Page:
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UIS Innocence Project work pays off for Herb Whitlock

January 7, 2008

Contact: Bill Clutter, 217/899-4353, wclut1@uis.edu

SPRINGFIELD – On January 8 Herbert Whitlock is expected to walk out of an Edgar County courtroom a free man after spending over 20 years in prison for a murder many believe he did not commit.  Prosecutors on Friday filed a motion to dismiss his case.

Richard Kling, Whitlock's attorney, expressed appreciation for the work of the Downstate Illinois Innocence Project at the University of Illinois at Springfield.  "I'm eternally grateful to the UIS Innocence Project."

Whitlock's conviction and life sentence for the 1986 murder of Dyke and Karen Rhoads was overturnedby Illinois' 4th District Court of Appeals on September 6. That conviction had been based on perjured testimony of two people who claimed to have been eyewitnesses to the crime.

In its decision to reverse, the Court's opinion cited the investigation of the Downstate Illinois Innocence Project, in which UIS students working with Bill Clutter, director of investigations, uncovered laboratory notes of a forensic scientist that helped to discredit a key witness' testimony.  Clutter's investigation also discovered a polygraph report indicating that the witness had made false statements to the police.  The appellate court held that the failure of the State to produce the lab notes and polygraph reports resulted in the suppression of evidence that was favorable to Whitlock's defense and violated his right to a fair trial.

Erica Nichols, now a second-year law student at Drake University, was one of the UIS students who assisted Clutter in the investigation.  "As a student it was disheartening to witness the failure of our legal system.  It is also disappointing that Edgar County has dragged its feet in this matter and delayed Herb's release.  I'm relieved to hear Herb is now free," said Nichols.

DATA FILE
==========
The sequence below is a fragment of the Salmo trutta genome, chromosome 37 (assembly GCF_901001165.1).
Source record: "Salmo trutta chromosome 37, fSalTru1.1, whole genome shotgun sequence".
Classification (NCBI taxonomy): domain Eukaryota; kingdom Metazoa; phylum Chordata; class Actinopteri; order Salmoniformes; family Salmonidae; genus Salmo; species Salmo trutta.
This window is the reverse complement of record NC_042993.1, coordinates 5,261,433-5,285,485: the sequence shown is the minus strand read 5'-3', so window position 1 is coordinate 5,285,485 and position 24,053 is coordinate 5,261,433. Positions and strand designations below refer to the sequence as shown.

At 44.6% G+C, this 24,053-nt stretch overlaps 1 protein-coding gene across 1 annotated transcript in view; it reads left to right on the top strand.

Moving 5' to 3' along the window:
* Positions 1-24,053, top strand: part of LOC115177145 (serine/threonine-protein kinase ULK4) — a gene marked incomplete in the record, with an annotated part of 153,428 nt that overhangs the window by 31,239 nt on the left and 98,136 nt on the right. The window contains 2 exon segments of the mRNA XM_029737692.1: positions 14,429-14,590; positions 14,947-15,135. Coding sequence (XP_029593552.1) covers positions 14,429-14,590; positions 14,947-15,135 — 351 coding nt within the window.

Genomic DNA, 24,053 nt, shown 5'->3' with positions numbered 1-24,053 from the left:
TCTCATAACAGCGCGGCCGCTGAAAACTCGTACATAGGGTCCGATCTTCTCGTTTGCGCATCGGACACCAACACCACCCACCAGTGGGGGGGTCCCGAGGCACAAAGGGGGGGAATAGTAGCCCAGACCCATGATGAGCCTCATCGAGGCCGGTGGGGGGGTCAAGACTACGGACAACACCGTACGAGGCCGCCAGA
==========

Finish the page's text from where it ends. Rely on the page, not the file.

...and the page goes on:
Nichols, who worked as paralegal for a Springfield law firm while attending UIS, said the experience of working with the Innocence Project motivated her to become a lawyer.

Whitlock's co-defendant, Randy Steidl, received a death sentence but was freed in May 2004 after an investigation by Clutter, working with Springfield attorney Michael Metnick, developed forensic evidence that discredited supposed eyewitness testimony and led U.S. District Court Judge Michael P. McCuskey to order Steidl's release.

In April 2000, the director of the Illinois State Police ordered a review of the case based on a request by Clutter to examine new evidence exonerating Whitlock and Steidl. Michale Callahan, then commander of investigations for ISP District 10, was assigned to review the case. Callahan concluded that Steidl and Whitlock had been wrongfully convicted. 

In 2005, Callahan successfully sued his superiors in federal court after he was re-assigned to supervise traffic enforcement and told that he could not pursue an investigation of other suspects. 

The case was twice featured on the CBS television program 48 Hours Mystery.

For more information about the Downstate Illinois Innocence Project, contact Bill Clutter at 217/899-4353.  Erica Nichols can be reached at 217/725-6499.

 

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The University of Illinois at Springfield, one of three U of I campuses, is a small, public liberal arts university that offers 42 degree programs: 21 bachelorís, 20 masterís, and the Doctorate of Public Administration. UIS has a special mission in public affairs and service and is known for extraordinary internships, a wireless campus, extensive online offerings, and a commitment to teaching.

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